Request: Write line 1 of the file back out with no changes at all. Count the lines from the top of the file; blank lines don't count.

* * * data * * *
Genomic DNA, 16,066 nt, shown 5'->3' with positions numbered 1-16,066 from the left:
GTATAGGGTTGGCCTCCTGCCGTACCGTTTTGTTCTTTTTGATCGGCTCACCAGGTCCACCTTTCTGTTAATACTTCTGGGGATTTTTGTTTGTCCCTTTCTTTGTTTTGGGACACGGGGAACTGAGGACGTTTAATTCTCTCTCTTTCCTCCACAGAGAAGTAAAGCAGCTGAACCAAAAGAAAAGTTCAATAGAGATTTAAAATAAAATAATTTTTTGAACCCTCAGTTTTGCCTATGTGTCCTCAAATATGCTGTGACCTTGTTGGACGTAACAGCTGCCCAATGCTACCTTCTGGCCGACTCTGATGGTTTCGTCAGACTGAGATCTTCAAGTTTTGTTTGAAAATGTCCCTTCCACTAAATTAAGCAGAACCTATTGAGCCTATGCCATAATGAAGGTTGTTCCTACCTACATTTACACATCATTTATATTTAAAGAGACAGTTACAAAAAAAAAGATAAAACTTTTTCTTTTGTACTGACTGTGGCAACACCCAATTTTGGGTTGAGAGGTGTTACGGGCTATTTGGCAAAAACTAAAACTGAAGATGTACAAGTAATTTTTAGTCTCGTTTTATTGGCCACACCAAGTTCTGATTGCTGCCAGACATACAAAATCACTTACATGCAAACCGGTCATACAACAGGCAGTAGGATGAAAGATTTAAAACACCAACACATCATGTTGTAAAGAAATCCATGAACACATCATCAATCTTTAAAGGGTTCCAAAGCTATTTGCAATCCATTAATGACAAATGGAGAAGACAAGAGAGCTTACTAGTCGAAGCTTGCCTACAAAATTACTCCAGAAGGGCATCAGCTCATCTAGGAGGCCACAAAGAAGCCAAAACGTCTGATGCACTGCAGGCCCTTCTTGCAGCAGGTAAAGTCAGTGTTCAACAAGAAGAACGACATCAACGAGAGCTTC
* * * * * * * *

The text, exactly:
Genomic DNA, 16,066 nt, shown 5'->3' with positions numbered 1-16,066 from the left: